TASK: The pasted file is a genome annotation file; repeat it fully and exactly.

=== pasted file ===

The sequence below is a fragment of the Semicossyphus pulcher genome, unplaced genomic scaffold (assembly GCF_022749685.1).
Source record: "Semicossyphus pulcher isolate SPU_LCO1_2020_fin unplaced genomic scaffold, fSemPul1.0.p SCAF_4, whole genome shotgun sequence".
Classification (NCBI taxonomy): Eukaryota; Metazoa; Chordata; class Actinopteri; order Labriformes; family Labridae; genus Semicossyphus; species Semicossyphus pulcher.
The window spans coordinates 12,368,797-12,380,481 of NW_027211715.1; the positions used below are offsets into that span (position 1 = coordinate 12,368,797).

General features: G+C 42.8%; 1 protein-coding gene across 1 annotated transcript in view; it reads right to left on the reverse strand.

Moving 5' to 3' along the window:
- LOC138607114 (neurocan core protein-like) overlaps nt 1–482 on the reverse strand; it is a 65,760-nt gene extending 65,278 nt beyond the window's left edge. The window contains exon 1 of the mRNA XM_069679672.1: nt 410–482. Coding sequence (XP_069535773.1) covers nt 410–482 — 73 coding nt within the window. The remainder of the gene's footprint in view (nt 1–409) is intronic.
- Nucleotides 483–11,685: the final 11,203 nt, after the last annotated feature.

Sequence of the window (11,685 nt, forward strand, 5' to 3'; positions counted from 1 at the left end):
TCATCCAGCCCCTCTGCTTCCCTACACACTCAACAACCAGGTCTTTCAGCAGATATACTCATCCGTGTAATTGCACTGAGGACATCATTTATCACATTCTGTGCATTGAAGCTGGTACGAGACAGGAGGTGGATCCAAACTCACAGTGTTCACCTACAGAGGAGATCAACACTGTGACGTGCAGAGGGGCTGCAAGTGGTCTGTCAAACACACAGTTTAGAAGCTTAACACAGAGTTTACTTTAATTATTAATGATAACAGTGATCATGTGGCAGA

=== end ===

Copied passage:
The sequence below is a fragment of the Semicossyphus pulcher genome, unplaced genomic scaffold (assembly GCF_022749685.1).
Source record: "Semicossyphus pulcher isolate SPU_LCO1_2020_fin unplaced genomic scaffold, fSemPul1.0.p SCAF_4, whole genome shotgun sequence".
Classification (NCBI taxonomy): Eukaryota; Metazoa; Chordata; class Actinopteri; order Labriformes; family Labridae; genus Semicossyphus; species Semicossyphus pulcher.
The window spans coordinates 12,368,797-12,380,481 of NW_027211715.1; the positions used below are offsets into that span (position 1 = coordinate 12,368,797).

General features: G+C 42.8%; 1 protein-coding gene across 1 annotated transcript in view; it reads right to left on the reverse strand.

Moving 5' to 3' along the window:
- LOC138607114 (neurocan core protein-like) overlaps nt 1–482 on the reverse strand; it is a 65,760-nt gene extending 65,278 nt beyond the window's left edge. The window contains exon 1 of the mRNA XM_069679672.1: nt 410–482. Coding sequence (XP_069535773.1) covers nt 410–482 — 73 coding nt within the window. The remainder of the gene's footprint in view (nt 1–409) is intronic.
- Nucleotides 483–11,685: the final 11,203 nt, after the last annotated feature.

Sequence of the window (11,685 nt, forward strand, 5' to 3'; positions counted from 1 at the left end):
TCATCCAGCCCCTCTGCTTCCCTACACACTCAACAACCAGGTCTTTCAGCAGATATACTCATCCGTGTAATTGCACTGAGGACATCATTTATCACATTCTGTGCATTGAAGCTGGTACGAGACAGGAGGTGGATCCAAACTCACAGTGTTCACCTACAGAGGAGATCAACACTGTGACGTGCAGAGGGGCTGCAAGTGGTCTGTCAAACACACAGTTTAGAAGCTTAACACAGAGTTTACTTTAATTATTAATGATAACAGTGATCATGTGGCAGA